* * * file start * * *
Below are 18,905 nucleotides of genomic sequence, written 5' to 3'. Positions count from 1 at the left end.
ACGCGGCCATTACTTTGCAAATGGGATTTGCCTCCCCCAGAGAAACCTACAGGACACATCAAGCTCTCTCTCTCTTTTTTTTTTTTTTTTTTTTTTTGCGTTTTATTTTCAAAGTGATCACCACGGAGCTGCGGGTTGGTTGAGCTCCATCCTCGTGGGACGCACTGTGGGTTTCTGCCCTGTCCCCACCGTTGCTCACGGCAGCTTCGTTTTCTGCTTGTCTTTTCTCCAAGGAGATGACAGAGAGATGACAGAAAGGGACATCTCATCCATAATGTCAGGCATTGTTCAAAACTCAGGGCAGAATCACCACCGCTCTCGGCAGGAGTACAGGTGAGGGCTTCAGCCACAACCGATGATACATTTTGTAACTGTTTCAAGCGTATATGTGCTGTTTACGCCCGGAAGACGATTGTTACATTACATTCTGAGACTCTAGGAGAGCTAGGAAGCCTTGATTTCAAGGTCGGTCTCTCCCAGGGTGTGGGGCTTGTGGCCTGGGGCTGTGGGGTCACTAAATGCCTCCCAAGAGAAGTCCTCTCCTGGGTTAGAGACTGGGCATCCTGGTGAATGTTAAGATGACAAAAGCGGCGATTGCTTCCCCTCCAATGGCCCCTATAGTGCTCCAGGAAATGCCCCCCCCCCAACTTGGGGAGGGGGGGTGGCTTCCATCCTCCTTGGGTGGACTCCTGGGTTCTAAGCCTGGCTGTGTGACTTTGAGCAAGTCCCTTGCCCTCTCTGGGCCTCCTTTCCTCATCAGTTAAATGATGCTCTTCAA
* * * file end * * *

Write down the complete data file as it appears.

Below are 18,905 nucleotides of genomic sequence, written 5' to 3'. Positions count from 1 at the left end.
ACGCGGCCATTACTTTGCAAATGGGATTTGCCTCCCCCAGAGAAACCTACAGGACACATCAAGCTCTCTCTCTCTTTTTTTTTTTTTTTTTTTTTTTGCGTTTTATTTTCAAAGTGATCACCACGGAGCTGCGGGTTGGTTGAGCTCCATCCTCGTGGGACGCACTGTGGGTTTCTGCCCTGTCCCCACCGTTGCTCACGGCAGCTTCGTTTTCTGCTTGTCTTTTCTCCAAGGAGATGACAGAGAGATGACAGAAAGGGACATCTCATCCATAATGTCAGGCATTGTTCAAAACTCAGGGCAGAATCACCACCGCTCTCGGCAGGAGTACAGGTGAGGGCTTCAGCCACAACCGATGATACATTTTGTAACTGTTTCAAGCGTATATGTGCTGTTTACGCCCGGAAGACGATTGTTACATTACATTCTGAGACTCTAGGAGAGCTAGGAAGCCTTGATTTCAAGGTCGGTCTCTCCCAGGGTGTGGGGCTTGTGGCCTGGGGCTGTGGGGTCACTAAATGCCTCCCAAGAGAAGTCCTCTCCTGGGTTAGAGACTGGGCATCCTGGTGAATGTTAAGATGACAAAAGCGGCGATTGCTTCCCCTCCAATGGCCCCTATAGTGCTCCAGGAAATGCCCCCCCCCCAACTTGGGGAGGGGGGGTGGCTTCCATCCTCCTTGGGTGGACTCCTGGGTTCTAAGCCTGGCTGTGTGACTTTGAGCAAGTCCCTTGCCCTCTCTGGGCCTCCTTTCCTCATCAGTTAAATGATGCTCTTCAA